After the offer is accepted and generally after the home inspection is completed, you will be required to enter a “Purchase and Sales” (P&S) agreement. This is the detailed contract for the purchase of the home.  It governs the responsibilities of the parties and defines exact conditions relating to the purchase. It is far more detailed and specific than the offer.  If there are bumps later in the process, this document will dictate how they are handled, and the incident legal consequences. The seller’s realtor or counsel commonly submits the initial draft. As your attorney, we will review the P&S with you and make sure the terms are accurate and reflect all agreements of the parties. We will almost always insert several clauses that add critical protections. There is often negotiation back and forth during this process, and we will be your point person for this critical time. Some of the matters that a P&S govern are: a) what happens if there is a title problem; b) what happens if there is an issue with your financing; and c) what happens if there is a casualty loss at the house (fire, storm damage). As you can imagine, the intricacies of purchasing a home are many. Hiring an attorney to protect your interests is a wise if not essential choice.

Title Issues

“Title” refers to a bundle of rights to a piece of property. The rights in the bundle may be separated and held by different parties. It may also refer to a formal document, such as a deed, that serves as evidence of ownership.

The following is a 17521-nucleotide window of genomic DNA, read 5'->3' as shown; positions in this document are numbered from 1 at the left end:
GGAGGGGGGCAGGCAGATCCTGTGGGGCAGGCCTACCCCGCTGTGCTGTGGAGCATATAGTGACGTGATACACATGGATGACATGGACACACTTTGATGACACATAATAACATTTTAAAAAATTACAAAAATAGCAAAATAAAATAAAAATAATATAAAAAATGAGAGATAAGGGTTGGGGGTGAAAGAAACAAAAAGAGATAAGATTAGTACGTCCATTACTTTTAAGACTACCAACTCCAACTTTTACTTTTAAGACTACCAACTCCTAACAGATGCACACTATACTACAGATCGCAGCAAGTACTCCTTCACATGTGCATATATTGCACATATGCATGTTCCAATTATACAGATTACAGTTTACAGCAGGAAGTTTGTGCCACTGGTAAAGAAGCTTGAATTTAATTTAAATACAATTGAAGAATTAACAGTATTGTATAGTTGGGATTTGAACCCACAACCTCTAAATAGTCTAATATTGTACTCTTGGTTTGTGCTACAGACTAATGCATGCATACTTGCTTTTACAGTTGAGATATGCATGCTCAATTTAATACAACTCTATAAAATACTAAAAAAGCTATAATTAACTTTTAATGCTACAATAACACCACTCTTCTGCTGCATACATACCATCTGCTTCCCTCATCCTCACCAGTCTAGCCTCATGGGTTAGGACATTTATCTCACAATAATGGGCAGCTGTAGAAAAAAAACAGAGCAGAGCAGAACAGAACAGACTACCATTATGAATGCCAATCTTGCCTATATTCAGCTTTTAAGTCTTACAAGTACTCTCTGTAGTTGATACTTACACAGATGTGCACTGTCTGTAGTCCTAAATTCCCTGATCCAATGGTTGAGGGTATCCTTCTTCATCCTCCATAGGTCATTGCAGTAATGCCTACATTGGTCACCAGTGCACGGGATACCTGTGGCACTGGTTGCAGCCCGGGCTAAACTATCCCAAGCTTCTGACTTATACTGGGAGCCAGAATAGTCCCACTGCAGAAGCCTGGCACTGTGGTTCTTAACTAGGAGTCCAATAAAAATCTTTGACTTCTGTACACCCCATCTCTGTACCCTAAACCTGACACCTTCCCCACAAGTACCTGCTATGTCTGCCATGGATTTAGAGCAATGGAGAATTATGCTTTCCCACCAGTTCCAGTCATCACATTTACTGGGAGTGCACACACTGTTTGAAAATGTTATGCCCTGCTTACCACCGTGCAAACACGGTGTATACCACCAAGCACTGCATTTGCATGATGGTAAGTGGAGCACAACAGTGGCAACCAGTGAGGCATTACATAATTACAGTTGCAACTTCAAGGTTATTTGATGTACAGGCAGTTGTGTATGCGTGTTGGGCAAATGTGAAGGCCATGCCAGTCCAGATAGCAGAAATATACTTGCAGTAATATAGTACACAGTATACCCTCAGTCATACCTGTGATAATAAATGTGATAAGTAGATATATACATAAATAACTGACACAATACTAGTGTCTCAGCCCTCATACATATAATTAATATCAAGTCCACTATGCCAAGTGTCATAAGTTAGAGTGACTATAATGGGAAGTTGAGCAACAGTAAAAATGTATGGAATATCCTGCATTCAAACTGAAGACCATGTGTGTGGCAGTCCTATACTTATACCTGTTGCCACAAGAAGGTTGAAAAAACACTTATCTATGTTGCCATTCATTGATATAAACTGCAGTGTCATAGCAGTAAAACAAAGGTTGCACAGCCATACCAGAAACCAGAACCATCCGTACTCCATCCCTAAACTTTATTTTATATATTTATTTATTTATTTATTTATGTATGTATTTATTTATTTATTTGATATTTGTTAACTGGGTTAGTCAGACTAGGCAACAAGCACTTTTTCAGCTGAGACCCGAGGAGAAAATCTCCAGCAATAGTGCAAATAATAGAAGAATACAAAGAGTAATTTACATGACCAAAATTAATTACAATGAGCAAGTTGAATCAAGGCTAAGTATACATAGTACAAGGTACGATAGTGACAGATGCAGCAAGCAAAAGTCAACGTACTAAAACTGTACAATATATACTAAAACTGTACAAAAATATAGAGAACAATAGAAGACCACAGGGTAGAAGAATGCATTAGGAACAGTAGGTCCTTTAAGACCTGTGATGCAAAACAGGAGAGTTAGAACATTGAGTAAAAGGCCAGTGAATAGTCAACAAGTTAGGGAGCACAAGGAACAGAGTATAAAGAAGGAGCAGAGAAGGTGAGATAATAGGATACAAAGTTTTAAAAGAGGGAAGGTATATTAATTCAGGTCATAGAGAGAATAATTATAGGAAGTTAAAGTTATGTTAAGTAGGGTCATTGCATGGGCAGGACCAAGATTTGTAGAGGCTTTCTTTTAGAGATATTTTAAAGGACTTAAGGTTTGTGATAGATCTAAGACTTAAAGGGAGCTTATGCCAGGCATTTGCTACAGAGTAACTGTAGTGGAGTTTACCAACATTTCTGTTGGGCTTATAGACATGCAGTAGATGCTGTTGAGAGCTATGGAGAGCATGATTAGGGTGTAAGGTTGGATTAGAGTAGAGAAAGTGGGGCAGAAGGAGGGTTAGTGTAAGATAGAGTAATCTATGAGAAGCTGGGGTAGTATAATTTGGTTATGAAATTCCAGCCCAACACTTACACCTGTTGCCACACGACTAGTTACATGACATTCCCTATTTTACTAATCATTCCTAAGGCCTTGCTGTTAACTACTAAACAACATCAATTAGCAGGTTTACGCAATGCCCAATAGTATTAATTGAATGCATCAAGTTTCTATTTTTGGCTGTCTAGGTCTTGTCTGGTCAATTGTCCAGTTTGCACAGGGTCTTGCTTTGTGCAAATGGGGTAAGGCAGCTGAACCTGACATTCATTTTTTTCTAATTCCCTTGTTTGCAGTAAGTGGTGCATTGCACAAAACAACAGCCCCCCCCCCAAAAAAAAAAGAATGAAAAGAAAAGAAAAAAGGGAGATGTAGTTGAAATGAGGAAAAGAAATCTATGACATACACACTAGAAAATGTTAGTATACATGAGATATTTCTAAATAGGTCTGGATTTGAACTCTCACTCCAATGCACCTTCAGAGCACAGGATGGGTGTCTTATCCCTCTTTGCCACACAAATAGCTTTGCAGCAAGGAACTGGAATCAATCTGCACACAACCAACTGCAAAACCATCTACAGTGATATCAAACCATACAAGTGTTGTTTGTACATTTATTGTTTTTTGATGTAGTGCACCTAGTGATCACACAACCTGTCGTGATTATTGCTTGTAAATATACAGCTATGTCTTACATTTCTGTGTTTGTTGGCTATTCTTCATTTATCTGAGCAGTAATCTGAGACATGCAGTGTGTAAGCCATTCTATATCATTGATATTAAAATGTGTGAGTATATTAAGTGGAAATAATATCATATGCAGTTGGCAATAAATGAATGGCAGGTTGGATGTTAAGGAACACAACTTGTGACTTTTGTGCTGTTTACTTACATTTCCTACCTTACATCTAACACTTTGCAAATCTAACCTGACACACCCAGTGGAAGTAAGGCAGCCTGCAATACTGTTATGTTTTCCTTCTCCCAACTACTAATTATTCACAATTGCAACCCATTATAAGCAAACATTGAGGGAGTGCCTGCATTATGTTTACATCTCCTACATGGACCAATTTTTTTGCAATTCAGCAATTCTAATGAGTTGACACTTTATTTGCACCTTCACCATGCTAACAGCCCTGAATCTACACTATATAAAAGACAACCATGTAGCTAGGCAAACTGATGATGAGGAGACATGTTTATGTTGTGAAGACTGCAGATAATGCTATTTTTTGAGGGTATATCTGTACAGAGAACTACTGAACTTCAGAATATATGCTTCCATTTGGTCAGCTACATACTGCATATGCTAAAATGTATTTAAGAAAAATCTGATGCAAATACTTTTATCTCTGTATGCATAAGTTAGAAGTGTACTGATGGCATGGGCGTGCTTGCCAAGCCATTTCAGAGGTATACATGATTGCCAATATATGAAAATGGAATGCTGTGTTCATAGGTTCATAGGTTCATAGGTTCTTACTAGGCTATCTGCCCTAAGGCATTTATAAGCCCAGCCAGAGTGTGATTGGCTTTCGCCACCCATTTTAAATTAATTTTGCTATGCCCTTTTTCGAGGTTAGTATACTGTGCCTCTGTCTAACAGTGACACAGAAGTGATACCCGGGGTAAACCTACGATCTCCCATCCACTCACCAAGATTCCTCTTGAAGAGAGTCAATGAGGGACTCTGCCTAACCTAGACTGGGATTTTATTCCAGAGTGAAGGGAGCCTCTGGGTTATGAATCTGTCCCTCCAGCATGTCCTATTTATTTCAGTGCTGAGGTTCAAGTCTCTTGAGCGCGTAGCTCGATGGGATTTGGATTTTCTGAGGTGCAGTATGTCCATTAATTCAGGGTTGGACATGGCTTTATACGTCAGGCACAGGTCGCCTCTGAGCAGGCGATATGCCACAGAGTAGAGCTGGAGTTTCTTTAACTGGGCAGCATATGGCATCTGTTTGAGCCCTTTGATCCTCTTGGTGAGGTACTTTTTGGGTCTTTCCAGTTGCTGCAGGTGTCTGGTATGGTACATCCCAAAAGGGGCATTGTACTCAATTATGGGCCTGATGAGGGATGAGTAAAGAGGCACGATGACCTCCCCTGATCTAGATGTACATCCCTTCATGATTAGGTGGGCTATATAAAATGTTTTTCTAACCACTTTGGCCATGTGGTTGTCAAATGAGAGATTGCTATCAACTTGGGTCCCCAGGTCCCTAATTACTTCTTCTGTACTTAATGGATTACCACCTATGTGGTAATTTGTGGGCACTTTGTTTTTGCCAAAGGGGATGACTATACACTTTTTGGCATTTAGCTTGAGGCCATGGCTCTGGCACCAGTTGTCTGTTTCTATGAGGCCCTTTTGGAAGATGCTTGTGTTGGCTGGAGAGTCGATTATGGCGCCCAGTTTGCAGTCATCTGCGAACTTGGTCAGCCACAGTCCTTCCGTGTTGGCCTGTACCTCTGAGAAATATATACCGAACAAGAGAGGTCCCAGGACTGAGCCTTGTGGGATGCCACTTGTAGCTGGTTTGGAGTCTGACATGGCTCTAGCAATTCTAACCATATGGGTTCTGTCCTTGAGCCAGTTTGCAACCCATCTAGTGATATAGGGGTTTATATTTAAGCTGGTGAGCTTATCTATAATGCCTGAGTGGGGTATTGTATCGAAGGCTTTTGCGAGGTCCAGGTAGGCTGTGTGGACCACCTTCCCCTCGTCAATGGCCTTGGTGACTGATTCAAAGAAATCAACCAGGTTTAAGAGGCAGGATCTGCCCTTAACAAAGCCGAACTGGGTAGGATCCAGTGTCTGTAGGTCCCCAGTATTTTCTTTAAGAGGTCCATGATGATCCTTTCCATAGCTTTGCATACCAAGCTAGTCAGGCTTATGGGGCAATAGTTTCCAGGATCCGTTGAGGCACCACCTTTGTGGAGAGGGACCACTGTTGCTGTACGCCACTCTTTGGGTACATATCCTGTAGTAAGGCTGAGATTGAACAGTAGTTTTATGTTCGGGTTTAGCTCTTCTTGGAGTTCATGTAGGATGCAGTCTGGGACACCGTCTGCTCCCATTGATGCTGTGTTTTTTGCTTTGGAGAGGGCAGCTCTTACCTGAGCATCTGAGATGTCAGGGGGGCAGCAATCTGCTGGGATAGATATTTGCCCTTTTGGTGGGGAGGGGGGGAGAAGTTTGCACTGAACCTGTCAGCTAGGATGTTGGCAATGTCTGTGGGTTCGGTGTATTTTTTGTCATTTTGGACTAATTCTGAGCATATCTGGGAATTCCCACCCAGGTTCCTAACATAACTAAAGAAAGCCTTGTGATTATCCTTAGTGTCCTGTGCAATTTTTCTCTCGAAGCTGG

When purchasing a property, it is vital to understand its current and past title conditions. Like everything in life, title to real estate is often neither “good” nor “bad.” Gray exists, and as your counsel, we will advise you when matters affecting title are present and need to be analyzed and explained. We discussed the “title abstract” in the earlier sections (see Role of Closing Attorney). The title abstract may show easements (rights of others to use a portion of your property); restrictions (e.g., limitations on building an addition without a building committee’s consent); covenants (e.g., obligations to share the cost of driveway maintenance); and the like. We will make every effort to be sure you are familiar with these matters if they are anything but typical. There are instances in which there may be a minor title issue, but you may still close on the sale because title insurance is offered and available. As Buyer’s counsel, we will make sure you are informed and understand what matters affect your title.

Methods of Taking Title.